When I was in high school, I made a poster and hung it in my bedroom that said “Men love Profits, not Prophets.” Over the years, I have found that to be true. You rarely find a prophetic person on the staff of a church; they’re too dangerous.
Well, it appears I am not the only one to notice this, because the Christianity Today blog, Out of Ur, has a very nice post asking Where have all the prophets gone? He has three points—he must have gone to seminary :) Here’s the second one:
Church structures are unsafe for prophets:
A prophet by definition is going to disturb the status quo, make people uncomfortable, and rock the boat. But when a pastor with a prophetic function is completely dependant upon the congregation for his/her livelihood it creates a conflict of interests
Why? Because the prophet may tell them that their method of obtaining profits is wrong! Nobody likes to be told they are wrong, it is part of that whole Genesis 3 thing. People especially don’t like to be told they are wrong by someone whom they are paying. After all, we are paying them; shouldn’t we be able to dictate what we are hearing? (I just had this flashback to the scene in the movie Pollyanna, where the woman sends Pollyanna with a message to the preacher about what to preach that coming Sunday).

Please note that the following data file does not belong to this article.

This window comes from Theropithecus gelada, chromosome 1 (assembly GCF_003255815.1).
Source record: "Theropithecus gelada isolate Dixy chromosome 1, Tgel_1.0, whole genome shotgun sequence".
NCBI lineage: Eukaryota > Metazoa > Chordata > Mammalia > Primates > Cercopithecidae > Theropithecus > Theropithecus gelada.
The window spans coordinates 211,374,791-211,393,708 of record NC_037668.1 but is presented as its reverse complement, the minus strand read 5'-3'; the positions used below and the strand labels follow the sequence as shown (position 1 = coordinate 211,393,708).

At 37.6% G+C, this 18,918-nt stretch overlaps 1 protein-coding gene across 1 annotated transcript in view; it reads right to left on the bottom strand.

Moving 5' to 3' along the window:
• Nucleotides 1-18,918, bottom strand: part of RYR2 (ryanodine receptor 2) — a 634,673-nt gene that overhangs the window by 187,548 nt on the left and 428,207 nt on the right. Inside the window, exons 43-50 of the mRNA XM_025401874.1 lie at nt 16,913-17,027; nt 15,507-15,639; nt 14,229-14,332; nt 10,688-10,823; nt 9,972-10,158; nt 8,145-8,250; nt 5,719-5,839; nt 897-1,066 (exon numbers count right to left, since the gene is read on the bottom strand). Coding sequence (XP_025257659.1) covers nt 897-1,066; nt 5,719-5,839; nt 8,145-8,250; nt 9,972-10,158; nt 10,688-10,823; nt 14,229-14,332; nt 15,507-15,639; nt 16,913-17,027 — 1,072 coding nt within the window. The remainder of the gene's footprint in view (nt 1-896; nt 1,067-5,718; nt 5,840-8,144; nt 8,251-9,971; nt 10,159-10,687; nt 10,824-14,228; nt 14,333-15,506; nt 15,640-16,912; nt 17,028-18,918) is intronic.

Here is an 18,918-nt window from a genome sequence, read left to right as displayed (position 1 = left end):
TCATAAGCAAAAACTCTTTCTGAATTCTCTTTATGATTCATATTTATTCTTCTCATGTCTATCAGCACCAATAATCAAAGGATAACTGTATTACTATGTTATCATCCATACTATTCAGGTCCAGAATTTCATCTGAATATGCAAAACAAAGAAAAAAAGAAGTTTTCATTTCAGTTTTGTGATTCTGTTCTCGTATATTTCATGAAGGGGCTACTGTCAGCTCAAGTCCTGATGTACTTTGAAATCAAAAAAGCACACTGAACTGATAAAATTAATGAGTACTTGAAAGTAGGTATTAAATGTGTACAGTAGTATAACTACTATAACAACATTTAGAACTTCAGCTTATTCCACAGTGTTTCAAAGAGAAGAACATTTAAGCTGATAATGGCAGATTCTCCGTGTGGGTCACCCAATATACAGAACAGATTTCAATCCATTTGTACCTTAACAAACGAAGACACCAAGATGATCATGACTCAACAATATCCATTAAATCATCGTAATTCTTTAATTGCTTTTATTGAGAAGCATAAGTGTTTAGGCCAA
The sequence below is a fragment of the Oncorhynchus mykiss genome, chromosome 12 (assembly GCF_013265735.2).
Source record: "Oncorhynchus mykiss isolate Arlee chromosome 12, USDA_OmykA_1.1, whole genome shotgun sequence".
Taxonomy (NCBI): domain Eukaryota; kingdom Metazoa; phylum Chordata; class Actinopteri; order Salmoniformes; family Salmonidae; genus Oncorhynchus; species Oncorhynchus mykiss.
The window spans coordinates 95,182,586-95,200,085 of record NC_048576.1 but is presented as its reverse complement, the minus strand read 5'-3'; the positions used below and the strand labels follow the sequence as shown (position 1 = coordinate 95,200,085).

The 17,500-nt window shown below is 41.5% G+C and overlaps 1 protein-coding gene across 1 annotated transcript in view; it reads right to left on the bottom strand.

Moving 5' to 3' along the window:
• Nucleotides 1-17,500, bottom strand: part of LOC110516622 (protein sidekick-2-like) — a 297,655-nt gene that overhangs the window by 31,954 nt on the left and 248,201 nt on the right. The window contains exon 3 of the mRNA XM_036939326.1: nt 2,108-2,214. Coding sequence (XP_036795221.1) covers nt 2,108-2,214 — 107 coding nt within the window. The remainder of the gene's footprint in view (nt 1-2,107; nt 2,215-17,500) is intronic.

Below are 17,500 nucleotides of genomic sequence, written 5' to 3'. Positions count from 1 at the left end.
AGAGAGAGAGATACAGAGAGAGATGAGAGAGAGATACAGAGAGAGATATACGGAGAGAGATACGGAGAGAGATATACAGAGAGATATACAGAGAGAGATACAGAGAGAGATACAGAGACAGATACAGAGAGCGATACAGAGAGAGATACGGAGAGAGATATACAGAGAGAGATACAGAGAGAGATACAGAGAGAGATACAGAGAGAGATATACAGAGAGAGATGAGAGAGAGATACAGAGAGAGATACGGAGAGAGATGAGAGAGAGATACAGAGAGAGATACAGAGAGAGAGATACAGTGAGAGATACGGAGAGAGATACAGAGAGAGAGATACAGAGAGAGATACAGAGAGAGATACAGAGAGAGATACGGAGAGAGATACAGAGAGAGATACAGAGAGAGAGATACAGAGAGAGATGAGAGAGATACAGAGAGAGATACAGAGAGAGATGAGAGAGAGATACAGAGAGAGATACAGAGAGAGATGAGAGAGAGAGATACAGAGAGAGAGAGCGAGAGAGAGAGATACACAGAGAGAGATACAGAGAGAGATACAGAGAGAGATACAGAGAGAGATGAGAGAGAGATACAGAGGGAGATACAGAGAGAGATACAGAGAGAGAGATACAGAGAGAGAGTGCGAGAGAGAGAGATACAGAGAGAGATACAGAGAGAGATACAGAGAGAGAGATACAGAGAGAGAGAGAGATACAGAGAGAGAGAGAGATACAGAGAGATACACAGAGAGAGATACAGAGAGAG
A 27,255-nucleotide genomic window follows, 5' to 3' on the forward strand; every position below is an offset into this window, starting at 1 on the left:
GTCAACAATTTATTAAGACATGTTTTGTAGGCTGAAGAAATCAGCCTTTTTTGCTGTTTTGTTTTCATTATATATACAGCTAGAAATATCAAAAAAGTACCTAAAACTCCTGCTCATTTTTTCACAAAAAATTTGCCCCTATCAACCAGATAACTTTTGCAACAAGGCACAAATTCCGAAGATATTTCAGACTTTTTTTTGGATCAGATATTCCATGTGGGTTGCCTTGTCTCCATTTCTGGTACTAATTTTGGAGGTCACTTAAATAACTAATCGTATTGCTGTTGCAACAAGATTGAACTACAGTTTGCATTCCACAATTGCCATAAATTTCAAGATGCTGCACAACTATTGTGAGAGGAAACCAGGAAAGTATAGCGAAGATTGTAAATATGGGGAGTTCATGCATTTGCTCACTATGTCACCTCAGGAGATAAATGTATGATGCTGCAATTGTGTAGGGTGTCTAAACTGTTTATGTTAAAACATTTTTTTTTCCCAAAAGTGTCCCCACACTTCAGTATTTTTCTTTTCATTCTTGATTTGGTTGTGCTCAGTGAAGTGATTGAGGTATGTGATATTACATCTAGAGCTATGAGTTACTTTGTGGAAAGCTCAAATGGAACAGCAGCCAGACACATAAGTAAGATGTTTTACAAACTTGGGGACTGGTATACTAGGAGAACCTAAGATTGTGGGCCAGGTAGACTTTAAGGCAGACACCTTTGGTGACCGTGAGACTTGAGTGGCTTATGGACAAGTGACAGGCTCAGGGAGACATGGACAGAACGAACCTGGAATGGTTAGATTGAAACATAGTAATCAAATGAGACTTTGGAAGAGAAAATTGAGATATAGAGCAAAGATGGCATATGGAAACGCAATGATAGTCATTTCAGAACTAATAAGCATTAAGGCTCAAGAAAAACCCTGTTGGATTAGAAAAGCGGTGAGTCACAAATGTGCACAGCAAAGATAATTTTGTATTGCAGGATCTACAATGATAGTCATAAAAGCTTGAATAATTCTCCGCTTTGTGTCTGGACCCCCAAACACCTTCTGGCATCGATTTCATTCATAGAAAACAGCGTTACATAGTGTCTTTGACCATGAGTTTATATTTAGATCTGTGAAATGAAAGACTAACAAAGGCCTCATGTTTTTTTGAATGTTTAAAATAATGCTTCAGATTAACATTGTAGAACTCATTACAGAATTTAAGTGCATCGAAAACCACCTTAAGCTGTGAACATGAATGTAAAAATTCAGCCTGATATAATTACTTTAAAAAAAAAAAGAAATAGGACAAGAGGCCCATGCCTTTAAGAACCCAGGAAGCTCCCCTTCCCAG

Of course, this is nothing new; Timothy was warned about it way back in the New Testament.
I charge you in the presence of God and of Christ Jesus who is to judge the living and the dead, and by his appearing and his kingdom: preach the word, be urgent in season and out of season, convince, rebuke, and exhort, be unfailing in patience and in teaching. For the time is coming when people will not endure sound teaching, but having itching ears they will accumulate for themselves teachers to suit their own likings, and will turn away from listening to the truth and wander into myths. As for you, always be steady, endure suffering, do the work of an evangelist, fulfill your ministry. 2 Timothy 4:1-5 RSV
The other two points are also well worth considering:
1. Seminaries are not training prophets
I question whether a prophet can be trained, after all it appears to be a gift of the Holy Spirit, but nonetheless, seminary training should contain classes that show people how to question the status quo
3. Ministries evaluate size not depth
This is one of my big soap box items, but I’ll not expound on it this time!